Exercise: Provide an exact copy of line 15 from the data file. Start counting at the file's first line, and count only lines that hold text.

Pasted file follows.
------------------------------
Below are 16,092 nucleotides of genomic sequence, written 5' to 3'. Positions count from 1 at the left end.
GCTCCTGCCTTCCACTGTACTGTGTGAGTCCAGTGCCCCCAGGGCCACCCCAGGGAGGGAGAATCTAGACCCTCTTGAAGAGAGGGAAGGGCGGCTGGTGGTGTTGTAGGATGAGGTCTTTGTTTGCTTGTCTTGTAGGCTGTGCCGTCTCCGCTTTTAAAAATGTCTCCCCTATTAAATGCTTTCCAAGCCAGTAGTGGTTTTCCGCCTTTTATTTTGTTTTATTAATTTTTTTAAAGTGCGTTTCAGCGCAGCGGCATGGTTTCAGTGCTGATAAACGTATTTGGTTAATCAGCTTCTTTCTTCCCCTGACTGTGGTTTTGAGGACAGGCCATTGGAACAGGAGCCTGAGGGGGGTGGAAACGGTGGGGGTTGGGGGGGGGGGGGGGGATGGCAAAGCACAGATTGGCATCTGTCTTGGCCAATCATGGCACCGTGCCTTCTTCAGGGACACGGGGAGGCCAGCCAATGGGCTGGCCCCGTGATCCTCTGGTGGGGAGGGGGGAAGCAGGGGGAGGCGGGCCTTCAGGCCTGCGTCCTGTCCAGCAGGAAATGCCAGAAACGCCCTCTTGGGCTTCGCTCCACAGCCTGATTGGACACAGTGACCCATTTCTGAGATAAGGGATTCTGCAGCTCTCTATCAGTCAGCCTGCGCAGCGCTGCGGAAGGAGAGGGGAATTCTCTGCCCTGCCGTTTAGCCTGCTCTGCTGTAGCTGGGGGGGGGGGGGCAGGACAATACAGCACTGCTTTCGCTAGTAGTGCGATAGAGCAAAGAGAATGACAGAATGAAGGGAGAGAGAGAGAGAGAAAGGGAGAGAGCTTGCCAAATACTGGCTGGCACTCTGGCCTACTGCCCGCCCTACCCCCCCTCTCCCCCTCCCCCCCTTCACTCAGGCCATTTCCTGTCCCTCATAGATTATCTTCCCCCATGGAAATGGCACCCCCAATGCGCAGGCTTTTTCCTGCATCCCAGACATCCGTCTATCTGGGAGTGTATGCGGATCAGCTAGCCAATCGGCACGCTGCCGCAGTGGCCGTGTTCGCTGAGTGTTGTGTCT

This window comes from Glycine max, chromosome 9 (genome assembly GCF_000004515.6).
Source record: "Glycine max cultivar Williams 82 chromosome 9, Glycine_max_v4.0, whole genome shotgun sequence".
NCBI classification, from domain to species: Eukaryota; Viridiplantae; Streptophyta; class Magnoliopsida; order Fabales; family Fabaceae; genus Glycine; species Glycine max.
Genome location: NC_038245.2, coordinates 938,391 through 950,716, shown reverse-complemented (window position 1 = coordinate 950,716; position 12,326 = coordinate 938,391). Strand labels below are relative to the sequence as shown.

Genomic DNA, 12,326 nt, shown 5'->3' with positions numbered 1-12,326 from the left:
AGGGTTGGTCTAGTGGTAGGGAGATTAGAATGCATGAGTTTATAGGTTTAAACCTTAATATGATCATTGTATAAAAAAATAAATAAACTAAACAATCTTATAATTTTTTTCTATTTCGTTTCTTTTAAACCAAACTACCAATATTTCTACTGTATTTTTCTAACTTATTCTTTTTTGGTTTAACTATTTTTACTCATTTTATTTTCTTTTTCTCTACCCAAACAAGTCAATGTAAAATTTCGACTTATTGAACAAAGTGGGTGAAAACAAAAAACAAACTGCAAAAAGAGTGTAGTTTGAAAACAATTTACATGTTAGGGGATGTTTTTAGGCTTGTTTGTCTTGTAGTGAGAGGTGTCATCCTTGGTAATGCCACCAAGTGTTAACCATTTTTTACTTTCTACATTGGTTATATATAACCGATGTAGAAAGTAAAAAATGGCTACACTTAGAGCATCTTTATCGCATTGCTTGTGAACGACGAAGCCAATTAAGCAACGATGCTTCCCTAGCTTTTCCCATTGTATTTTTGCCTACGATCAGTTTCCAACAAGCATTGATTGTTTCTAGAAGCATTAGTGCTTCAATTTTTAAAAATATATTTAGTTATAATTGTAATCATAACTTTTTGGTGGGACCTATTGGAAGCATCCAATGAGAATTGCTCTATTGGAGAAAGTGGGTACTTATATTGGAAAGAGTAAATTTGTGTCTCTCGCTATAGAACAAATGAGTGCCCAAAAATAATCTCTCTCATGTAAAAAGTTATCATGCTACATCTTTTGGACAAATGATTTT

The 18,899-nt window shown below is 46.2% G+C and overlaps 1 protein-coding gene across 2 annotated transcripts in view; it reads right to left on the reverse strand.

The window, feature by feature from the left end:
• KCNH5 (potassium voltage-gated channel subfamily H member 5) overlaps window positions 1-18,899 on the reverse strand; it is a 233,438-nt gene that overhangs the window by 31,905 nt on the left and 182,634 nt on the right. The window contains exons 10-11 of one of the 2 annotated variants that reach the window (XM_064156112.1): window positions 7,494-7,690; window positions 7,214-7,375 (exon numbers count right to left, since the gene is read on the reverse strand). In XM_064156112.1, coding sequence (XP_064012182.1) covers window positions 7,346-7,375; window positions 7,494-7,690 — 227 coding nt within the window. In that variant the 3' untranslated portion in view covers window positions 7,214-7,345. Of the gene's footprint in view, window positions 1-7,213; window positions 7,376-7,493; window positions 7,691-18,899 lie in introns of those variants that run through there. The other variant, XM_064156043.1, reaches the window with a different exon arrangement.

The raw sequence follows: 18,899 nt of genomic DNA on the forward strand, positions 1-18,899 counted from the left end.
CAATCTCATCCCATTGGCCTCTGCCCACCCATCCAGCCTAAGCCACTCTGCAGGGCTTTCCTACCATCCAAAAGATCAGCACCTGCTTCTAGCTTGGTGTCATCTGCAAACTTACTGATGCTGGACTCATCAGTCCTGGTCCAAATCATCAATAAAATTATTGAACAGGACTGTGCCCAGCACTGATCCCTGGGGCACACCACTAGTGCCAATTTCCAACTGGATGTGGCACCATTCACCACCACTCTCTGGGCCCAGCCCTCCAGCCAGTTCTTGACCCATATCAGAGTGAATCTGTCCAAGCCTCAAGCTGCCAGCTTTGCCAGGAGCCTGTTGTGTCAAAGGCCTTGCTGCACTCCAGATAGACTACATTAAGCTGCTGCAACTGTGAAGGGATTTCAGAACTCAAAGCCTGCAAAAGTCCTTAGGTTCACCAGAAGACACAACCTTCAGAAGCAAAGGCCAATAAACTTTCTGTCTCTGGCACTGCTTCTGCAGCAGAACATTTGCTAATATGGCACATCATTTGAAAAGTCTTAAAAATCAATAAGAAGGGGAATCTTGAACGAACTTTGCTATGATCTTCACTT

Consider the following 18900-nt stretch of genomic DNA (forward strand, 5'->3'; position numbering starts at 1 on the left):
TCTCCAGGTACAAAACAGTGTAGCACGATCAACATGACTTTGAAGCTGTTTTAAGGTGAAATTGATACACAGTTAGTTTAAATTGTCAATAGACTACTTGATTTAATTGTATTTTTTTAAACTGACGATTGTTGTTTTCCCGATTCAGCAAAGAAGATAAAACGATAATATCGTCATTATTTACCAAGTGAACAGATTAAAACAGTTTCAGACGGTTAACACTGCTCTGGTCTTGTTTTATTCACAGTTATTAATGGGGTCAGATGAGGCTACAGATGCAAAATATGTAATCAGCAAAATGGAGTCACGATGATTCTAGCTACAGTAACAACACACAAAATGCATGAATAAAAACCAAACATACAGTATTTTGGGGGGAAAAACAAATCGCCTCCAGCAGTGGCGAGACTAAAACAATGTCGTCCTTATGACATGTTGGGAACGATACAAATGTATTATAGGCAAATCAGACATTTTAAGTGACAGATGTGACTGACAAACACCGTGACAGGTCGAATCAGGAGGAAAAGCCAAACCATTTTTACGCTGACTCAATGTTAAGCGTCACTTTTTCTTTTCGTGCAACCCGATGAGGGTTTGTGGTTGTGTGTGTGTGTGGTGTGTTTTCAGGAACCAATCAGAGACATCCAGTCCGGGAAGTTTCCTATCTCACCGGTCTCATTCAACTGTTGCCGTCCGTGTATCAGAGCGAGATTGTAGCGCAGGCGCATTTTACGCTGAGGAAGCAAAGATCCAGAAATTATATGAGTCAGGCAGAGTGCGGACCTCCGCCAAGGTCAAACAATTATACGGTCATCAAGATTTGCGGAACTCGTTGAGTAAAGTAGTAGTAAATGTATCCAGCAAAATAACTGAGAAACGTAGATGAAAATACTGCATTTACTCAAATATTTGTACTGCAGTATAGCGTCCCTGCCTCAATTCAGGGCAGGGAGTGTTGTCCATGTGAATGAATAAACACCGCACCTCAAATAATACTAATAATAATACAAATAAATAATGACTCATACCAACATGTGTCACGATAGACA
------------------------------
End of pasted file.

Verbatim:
TCTCCAGGTACAAAACAGTGTAGCACGATCAACATGACTTTGAAGCTGTTTTAAGGTGAAATTGATACACAGTTAGTTTAAATTGTCAATAGACTACTTGATTTAATTGTATTTTTTTAAACTGACGATTGTTGTTTTCCCGATTCAGCAAAGAAGATAAAACGATAATATCGTCATTATTTACCAAGTGAACAGATTAAAACAGTTTCAGACGGTTAACACTGCTCTGGTCTTGTTTTATTCACAGTTATTAATGGGGTCAGATGAGGCTACAGATGCAAAATATGTAATCAGCAAAATGGAGTCACGATGATTCTAGCTACAGTAACAACACACAAAATGCATGAATAAAAACCAAACATACAGTATTTTGGGGGGAAAAACAAATCGCCTCCAGCAGTGGCGAGACTAAAACAATGTCGTCCTTATGACATGTTGGGAACGATACAAATGTATTATAGGCAAATCAGACATTTTAAGTGACAGATGTGACTGACAAACACCGTGACAGGTCGAATCAGGAGGAAAAGCCAAACCATTTTTACGCTGACTCAATGTTAAGCGTCACTTTTTCTTTTCGTGCAACCCGATGAGGGTTTGTGGTTGTGTGTGTGTGTGGTGTGTTTTCAGGAACCAATCAGAGACATCCAGTCCGGGAAGTTTCCTATCTCACCGGTCTCATTCAACTGTTGCCGTCCGTGTATCAGAGCGAGATTGTAGCGCAGGCGCATTTTACGCTGAGGAAGCAAAGATCCAGAAATTATATGAGTCAGGCAGAGTGCGGACCTCCGCCAAGGTCAAACAATTATACGGTCATCAAGATTTGCGGAACTCGTTGAGTAAAGTAGTAGTAAATGTATCCAGCAAAATAACTGAGAAACGTAGATGAAAATACTGCATTTACTCAAATATTTGTACTGCAGTATAGCGTCCCTGCCTCAATTCAGGGCAGGGAGTGTTGTCCATGTGAATGAATAAACACCGCACCTCAAATAATACTAATAATAATACAAATAAATAATGACTCATACCAACATGTGTCACGATAGACA